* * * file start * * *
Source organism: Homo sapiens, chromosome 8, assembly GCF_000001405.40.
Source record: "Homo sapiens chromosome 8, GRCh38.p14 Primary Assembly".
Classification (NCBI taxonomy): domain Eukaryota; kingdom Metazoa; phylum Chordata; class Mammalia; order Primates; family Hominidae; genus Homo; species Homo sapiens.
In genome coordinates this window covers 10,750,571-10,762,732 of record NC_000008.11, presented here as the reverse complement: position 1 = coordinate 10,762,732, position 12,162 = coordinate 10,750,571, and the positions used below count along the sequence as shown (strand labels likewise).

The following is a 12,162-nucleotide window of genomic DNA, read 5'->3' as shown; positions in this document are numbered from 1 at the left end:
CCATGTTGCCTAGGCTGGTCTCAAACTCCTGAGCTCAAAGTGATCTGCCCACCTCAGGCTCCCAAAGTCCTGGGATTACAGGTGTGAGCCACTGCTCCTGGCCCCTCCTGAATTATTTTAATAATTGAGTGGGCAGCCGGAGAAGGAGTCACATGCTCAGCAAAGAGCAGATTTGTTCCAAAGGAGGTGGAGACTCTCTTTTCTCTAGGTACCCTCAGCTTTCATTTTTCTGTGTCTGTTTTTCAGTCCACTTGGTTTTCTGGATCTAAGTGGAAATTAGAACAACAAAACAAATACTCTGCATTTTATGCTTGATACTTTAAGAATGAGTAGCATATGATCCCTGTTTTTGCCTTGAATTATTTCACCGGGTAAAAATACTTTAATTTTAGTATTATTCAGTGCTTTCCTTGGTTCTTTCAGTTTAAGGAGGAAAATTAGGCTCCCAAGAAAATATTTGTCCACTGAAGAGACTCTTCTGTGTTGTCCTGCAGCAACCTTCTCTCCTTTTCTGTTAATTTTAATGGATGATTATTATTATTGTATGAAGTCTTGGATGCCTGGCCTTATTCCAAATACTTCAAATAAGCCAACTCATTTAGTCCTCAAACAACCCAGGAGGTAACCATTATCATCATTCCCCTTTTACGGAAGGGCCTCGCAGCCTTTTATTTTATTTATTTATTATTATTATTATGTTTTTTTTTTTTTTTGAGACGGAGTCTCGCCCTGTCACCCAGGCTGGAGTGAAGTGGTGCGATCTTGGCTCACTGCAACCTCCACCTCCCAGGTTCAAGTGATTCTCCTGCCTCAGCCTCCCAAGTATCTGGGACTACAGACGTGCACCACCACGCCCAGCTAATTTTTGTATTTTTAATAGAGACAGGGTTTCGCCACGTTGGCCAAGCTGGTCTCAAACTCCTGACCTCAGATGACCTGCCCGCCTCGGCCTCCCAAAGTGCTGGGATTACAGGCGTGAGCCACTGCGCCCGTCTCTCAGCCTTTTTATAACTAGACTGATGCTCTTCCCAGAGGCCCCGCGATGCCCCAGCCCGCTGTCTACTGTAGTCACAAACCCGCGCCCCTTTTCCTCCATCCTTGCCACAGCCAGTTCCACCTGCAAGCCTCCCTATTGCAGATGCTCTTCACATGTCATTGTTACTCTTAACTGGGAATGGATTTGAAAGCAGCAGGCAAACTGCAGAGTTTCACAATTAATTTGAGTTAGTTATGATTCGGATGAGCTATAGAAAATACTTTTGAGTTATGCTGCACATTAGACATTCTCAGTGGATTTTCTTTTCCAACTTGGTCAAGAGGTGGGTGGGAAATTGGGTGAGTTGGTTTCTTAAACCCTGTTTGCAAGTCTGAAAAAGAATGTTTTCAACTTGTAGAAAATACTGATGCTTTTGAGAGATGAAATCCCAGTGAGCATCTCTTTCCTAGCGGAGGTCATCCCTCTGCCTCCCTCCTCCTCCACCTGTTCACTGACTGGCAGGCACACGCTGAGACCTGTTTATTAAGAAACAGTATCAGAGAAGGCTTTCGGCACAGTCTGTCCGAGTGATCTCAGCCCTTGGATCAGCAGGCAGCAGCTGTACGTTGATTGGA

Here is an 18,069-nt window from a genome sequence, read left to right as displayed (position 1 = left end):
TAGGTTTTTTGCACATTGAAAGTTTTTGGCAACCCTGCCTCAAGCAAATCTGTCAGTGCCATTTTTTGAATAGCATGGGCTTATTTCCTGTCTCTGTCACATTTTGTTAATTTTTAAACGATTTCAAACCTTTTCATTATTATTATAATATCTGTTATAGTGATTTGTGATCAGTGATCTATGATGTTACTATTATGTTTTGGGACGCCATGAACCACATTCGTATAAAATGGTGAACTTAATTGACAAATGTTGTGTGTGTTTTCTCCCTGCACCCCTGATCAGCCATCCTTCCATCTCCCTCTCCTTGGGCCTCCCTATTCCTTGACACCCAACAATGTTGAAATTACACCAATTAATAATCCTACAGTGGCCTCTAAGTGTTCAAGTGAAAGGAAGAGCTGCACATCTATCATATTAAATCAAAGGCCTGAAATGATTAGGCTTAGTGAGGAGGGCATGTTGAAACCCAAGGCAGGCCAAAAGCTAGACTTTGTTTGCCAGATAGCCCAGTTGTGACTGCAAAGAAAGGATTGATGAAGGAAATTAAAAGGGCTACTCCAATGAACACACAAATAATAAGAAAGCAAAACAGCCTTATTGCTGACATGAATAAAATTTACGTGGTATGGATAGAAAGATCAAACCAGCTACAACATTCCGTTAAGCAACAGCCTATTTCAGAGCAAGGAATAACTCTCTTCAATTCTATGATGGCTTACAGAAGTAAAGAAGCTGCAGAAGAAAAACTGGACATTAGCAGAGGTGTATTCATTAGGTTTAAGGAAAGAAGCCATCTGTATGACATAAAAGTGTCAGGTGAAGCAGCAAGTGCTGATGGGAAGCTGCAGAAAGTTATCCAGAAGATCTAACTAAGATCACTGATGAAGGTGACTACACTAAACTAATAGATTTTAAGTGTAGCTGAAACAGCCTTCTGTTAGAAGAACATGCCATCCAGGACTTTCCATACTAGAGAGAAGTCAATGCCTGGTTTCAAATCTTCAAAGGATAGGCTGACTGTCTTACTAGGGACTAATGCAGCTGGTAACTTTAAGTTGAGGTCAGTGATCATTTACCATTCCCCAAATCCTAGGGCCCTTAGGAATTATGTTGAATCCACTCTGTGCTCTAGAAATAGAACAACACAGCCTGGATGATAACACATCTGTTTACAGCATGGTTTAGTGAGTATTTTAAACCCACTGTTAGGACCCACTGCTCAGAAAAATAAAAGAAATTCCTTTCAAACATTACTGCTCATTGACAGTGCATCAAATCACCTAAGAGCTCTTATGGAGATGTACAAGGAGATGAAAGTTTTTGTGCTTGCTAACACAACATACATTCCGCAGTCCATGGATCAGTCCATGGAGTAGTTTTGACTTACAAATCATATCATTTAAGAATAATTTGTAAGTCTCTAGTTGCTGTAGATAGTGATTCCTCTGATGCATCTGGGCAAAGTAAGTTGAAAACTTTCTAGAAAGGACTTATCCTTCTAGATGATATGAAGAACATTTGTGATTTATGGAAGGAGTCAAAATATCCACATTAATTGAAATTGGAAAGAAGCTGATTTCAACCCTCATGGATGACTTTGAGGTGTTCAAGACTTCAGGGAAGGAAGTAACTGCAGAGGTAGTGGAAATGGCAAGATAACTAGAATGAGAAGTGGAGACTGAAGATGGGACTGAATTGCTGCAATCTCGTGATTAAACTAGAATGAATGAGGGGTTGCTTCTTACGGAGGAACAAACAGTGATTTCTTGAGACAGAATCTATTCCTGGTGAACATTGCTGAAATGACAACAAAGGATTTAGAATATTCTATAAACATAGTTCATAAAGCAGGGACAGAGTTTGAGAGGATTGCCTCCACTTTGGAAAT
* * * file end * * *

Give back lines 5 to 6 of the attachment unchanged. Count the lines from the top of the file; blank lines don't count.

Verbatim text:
The following is a 12,162-nucleotide window of genomic DNA, read 5'->3' as shown; positions in this document are numbered from 1 at the left end:
CCATGTTGCCTAGGCTGGTCTCAAACTCCTGAGCTCAAAGTGATCTGCCCACCTCAGGCTCCCAAAGTCCTGGGATTACAGGTGTGAGCCACTGCTCCTGGCCCCTCCTGAATTATTTTAATAATTGAGTGGGCAGCCGGAGAAGGAGTCACATGCTCAGCAAAGAGCAGATTTGTTCCAAAGGAGGTGGAGACTCTCTTTTCTCTAGGTACCCTCAGCTTTCATTTTTCTGTGTCTGTTTTTCAGTCCACTTGGTTTTCTGGATCTAAGTGGAAATTAGAACAACAAAACAAATACTCTGCATTTTATGCTTGATACTTTAAGAATGAGTAGCATATGATCCCTGTTTTTGCCTTGAATTATTTCACCGGGTAAAAATACTTTAATTTTAGTATTATTCAGTGCTTTCCTTGGTTCTTTCAGTTTAAGGAGGAAAATTAGGCTCCCAAGAAAATATTTGTCCACTGAAGAGACTCTTCTGTGTTGTCCTGCAGCAACCTTCTCTCCTTTTCTGTTAATTTTAATGGATGATTATTATTATTGTATGAAGTCTTGGATGCCTGGCCTTATTCCAAATACTTCAAATAAGCCAACTCATTTAGTCCTCAAACAACCCAGGAGGTAACCATTATCATCATTCCCCTTTTACGGAAGGGCCTCGCAGCCTTTTATTTTATTTATTTATTATTATTATTATGTTTTTTTTTTTTTTTGAGACGGAGTCTCGCCCTGTCACCCAGGCTGGAGTGAAGTGGTGCGATCTTGGCTCACTGCAACCTCCACCTCCCAGGTTCAAGTGATTCTCCTGCCTCAGCCTCCCAAGTATCTGGGACTACAGACGTGCACCACCACGCCCAGCTAATTTTTGTATTTTTAATAGAGACAGGGTTTCGCCACGTTGGCCAAGCTGGTCTCAAACTCCTGACCTCAGATGACCTGCCCGCCTCGGCCTCCCAAAGTGCTGGGATTACAGGCGTGAGCCACTGCGCCCGTCTCTCAGCCTTTTTATAACTAGACTGATGCTCTTCCCAGAGGCCCCGCGATGCCCCAGCCCGCTGTCTACTGTAGTCACAAACCCGCGCCCCTTTTCCTCCATCCTTGCCACAGCCAGTTCCACCTGCAAGCCTCCCTATTGCAGATGCTCTTCACATGTCATTGTTACTCTTAACTGGGAATGGATTTGAAAGCAGCAGGCAAACTGCAGAGTTTCACAATTAATTTGAGTTAGTTATGATTCGGATGAGCTATAGAAAATACTTTTGAGTTATGCTGCACATTAGACATTCTCAGTGGATTTTCTTTTCCAACTTGGTCAAGAGGTGGGTGGGAAATTGGGTGAGTTGGTTTCTTAAACCCTGTTTGCAAGTCTGAAAAAGAATGTTTTCAACTTGTAGAAAATACTGATGCTTTTGAGAGATGAAATCCCAGTGAGCATCTCTTTCCTAGCGGAGGTCATCCCTCTGCCTCCCTCCTCCTCCACCTGTTCACTGACTGGCAGGCACACGCTGAGACCTGTTTATTAAGAAACAGTATCAGAGAAGGCTTTCGGCACAGTCTGTCCGAGTGATCTCAGCCCTTGGATCAGCAGGCAGCAGCTGTACGTTGATTGGA